David Lichtenstein writes from the road, during CWB – USA’s 2002 tour to Chiapas. The clowns visited many Mayan villages over the course of 12 days, and were happy to see a small decrease in violence since our most recent tour to the region.
Tuesday, March 26
Mercado Benito Juarez, San Cristobal. I perform a solo show for 100 people.
It’s a warm-up show, intended for children at the Indigenous market.
Wednesday, March 27
San Andreas Larraizar. I perform another solo show, this time for 200 people.
It’s in the courtyard of the village church—intimate and well received
Thursday, March 28
Acteal, Chamula. I perform a solo show for 120 people. Acteal is a very poor mountainside village, in which 45 campesinos were massacred by paramilitaries in 1997. Many people are elsewhere today, so it’s a small crowd. Lorenzo, a community organizer with the Abejas, (the Christian, Indigenous, leftist organization in Chiapas) arranges for us to go to Yashgemel, where more people are gathered.
We arrive in Yashgemel, at the end of 12 kilometers of bad road. This far off the beaten path, audiences are very shy. They literally sprint away when I move toward them to try and get a volunteer out of the group of approximately 300 people. My kids, James and Lela, have a hard time being watched and followed by the village children, but eventually they start to play a little. Lela spends her ninth birthday sleeping in a barren shack surrounded by animals and coffee bushes. We spend a while helping to sort coffee beans.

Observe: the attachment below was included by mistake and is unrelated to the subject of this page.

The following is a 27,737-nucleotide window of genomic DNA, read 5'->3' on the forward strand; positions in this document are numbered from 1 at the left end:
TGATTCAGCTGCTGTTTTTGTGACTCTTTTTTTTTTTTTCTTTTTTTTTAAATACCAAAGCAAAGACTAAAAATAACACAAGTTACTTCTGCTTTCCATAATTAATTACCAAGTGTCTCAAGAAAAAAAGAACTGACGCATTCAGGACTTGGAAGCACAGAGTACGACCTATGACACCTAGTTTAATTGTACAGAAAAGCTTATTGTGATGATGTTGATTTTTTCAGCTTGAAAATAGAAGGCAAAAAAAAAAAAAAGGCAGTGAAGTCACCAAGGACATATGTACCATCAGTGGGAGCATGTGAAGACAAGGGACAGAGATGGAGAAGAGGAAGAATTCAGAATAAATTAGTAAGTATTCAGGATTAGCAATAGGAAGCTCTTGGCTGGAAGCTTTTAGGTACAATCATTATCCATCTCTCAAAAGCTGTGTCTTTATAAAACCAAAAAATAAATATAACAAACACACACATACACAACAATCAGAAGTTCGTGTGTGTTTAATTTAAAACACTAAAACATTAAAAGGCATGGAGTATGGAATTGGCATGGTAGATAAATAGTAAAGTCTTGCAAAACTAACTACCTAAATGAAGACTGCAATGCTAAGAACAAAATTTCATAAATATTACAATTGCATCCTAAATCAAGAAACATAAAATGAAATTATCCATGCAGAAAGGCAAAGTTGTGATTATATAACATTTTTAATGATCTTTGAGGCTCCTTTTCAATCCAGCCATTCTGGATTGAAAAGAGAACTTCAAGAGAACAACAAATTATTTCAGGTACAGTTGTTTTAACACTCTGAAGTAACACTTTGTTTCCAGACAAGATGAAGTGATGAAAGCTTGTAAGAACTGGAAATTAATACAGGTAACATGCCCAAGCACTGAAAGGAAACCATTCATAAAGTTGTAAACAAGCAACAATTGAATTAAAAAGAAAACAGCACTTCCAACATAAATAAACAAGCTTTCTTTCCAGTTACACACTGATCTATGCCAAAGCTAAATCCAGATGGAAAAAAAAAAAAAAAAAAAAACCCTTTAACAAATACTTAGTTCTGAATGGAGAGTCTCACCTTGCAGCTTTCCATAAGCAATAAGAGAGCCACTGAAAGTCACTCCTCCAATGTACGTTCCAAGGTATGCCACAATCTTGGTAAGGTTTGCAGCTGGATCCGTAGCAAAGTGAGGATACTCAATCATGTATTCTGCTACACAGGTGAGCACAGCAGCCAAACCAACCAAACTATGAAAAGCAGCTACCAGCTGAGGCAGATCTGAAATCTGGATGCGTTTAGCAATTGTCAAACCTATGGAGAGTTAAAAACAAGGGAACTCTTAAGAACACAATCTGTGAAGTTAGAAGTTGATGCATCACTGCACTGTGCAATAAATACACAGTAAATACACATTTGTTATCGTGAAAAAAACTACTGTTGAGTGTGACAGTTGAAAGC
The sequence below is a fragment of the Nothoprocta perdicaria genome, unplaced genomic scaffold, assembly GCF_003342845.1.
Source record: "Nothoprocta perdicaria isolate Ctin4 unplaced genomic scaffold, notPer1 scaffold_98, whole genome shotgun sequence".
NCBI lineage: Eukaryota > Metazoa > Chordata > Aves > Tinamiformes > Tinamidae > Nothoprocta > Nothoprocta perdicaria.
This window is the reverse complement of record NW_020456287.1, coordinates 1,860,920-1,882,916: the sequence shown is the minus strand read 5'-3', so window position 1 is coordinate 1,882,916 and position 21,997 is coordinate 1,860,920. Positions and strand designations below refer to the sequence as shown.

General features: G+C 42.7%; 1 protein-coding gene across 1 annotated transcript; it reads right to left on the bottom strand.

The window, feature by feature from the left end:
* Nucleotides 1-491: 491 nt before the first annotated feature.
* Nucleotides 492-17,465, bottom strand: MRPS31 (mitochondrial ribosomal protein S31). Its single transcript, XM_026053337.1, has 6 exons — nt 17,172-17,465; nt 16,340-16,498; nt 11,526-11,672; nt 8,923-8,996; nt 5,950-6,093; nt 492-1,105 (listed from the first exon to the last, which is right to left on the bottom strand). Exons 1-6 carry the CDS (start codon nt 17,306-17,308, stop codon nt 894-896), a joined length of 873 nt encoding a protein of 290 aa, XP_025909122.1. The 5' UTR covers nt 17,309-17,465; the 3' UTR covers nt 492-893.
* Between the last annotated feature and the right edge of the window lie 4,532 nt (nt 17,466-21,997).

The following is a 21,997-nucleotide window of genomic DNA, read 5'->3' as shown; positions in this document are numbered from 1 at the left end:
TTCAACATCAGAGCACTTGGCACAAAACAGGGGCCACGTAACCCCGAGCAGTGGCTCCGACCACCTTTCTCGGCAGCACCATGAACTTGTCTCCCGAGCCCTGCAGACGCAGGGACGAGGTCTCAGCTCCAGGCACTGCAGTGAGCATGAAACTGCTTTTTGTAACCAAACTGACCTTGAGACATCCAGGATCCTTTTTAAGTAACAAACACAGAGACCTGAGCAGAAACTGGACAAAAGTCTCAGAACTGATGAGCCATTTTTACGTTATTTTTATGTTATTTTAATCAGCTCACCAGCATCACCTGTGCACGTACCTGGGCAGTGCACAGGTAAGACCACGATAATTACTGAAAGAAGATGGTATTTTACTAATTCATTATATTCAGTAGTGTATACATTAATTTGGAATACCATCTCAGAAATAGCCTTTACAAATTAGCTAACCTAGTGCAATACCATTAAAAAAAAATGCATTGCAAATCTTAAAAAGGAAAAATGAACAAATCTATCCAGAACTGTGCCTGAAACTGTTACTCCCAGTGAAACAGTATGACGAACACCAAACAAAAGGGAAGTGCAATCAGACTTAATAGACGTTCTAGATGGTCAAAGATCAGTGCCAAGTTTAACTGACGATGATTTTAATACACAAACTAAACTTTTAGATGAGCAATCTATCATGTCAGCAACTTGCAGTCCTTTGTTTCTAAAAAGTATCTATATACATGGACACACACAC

Friday, March 29
We’re in Chenalho, a larger Municipo town, and a PRI town. I chase some state military police in a jeep with my lasso.
Thank goodness the other clowns arrive. It’s grueling to perform hour-long solo shows in the tropical sun, at 2,200 meters (7,000 feet) up in the mountains. Though Rock and Rudi came straight from two days of flying, after working hard at home, we’re scheduled to start driving at sunrise to get to two shows on our first day as a three-clown team.
Saturday, March 30
Us clowns have never performed all together before our first show in La Laguna Jitotol. We’re in a pine-covered region where the people speak Tzeltal, and all 150 members of this timber-harvesting village come out to view our performance. They laugh hysterically, and we have lots of good improvisation. Later in the evening, we perform for a huge laughing crowd in front of the cathedral in Jitotol. Us clowns are well fed by Dr. Severo Hernandez.
Sunday, March 31
We arrive in a tiny village of Carmen Zacatal, after 12 kilometers of bone-jarring travel, standing up in the back of a Jeep borrowed from the church. Everyone from the village and the neighboring areas is here. The characteristic high-pitched laughter of these mountain people is ringing loud and often. At one point a drunk heckler charges into the crowd, screaming and swinging a machete wildly. He is corralled and put into the village jail while the show continues.
In Mexico, school is only compulsory through sixth grade. A village leader tells me that his son attends high school in the regional Municipio town of Jitotol and only comes home once every month or two. It’s only 12 km (7 miles) away, but that is a hot, four-hour walk or an expensive truck ride.
We spend the rest of Easter Sunday closing at Pueblo Nuevo Cathedral. We perform on the alter, with the priests! It’s our first of two nights staying at the Pueblo Nuevo convent, perched at the lip of a canyon.